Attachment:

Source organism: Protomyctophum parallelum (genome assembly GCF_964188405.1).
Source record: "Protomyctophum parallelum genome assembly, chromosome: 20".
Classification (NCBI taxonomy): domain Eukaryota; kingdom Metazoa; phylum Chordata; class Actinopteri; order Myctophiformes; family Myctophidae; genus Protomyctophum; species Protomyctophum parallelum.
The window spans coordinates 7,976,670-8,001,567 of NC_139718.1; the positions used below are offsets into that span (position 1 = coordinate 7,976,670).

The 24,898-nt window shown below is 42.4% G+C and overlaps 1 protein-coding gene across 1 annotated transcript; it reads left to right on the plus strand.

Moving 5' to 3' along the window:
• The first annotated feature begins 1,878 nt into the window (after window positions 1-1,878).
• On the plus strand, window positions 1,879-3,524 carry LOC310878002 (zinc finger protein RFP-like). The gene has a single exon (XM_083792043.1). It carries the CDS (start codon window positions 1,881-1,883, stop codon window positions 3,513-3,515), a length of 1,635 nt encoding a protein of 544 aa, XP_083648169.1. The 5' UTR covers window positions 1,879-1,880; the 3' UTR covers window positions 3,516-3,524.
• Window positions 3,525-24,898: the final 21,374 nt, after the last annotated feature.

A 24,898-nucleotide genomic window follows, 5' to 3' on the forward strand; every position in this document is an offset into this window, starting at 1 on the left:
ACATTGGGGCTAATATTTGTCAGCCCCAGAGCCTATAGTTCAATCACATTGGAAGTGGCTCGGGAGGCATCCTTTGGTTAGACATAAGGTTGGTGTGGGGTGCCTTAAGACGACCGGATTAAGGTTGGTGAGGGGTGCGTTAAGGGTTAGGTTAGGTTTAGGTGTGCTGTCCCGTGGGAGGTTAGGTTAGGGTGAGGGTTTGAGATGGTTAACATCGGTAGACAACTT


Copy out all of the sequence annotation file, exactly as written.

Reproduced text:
Source organism: Protomyctophum parallelum (genome assembly GCF_964188405.1).
Source record: "Protomyctophum parallelum genome assembly, chromosome: 20".
Classification (NCBI taxonomy): domain Eukaryota; kingdom Metazoa; phylum Chordata; class Actinopteri; order Myctophiformes; family Myctophidae; genus Protomyctophum; species Protomyctophum parallelum.
The window spans coordinates 7,976,670-8,001,567 of NC_139718.1; the positions used below are offsets into that span (position 1 = coordinate 7,976,670).

The 24,898-nt window shown below is 42.4% G+C and overlaps 1 protein-coding gene across 1 annotated transcript; it reads left to right on the plus strand.

Moving 5' to 3' along the window:
• The first annotated feature begins 1,878 nt into the window (after window positions 1-1,878).
• On the plus strand, window positions 1,879-3,524 carry LOC310878002 (zinc finger protein RFP-like). The gene has a single exon (XM_083792043.1). It carries the CDS (start codon window positions 1,881-1,883, stop codon window positions 3,513-3,515), a length of 1,635 nt encoding a protein of 544 aa, XP_083648169.1. The 5' UTR covers window positions 1,879-1,880; the 3' UTR covers window positions 3,516-3,524.
• Window positions 3,525-24,898: the final 21,374 nt, after the last annotated feature.

A 24,898-nucleotide genomic window follows, 5' to 3' on the forward strand; every position in this document is an offset into this window, starting at 1 on the left:
ACATTGGGGCTAATATTTGTCAGCCCCAGAGCCTATAGTTCAATCACATTGGAAGTGGCTCGGGAGGCATCCTTTGGTTAGACATAAGGTTGGTGTGGGGTGCCTTAAGACGACCGGATTAAGGTTGGTGAGGGGTGCGTTAAGGGTTAGGTTAGGTTTAGGTGTGCTGTCCCGTGGGAGGTTAGGTTAGGGTGAGGGTTTGAGATGGTTAACATCGGTAGACAACTT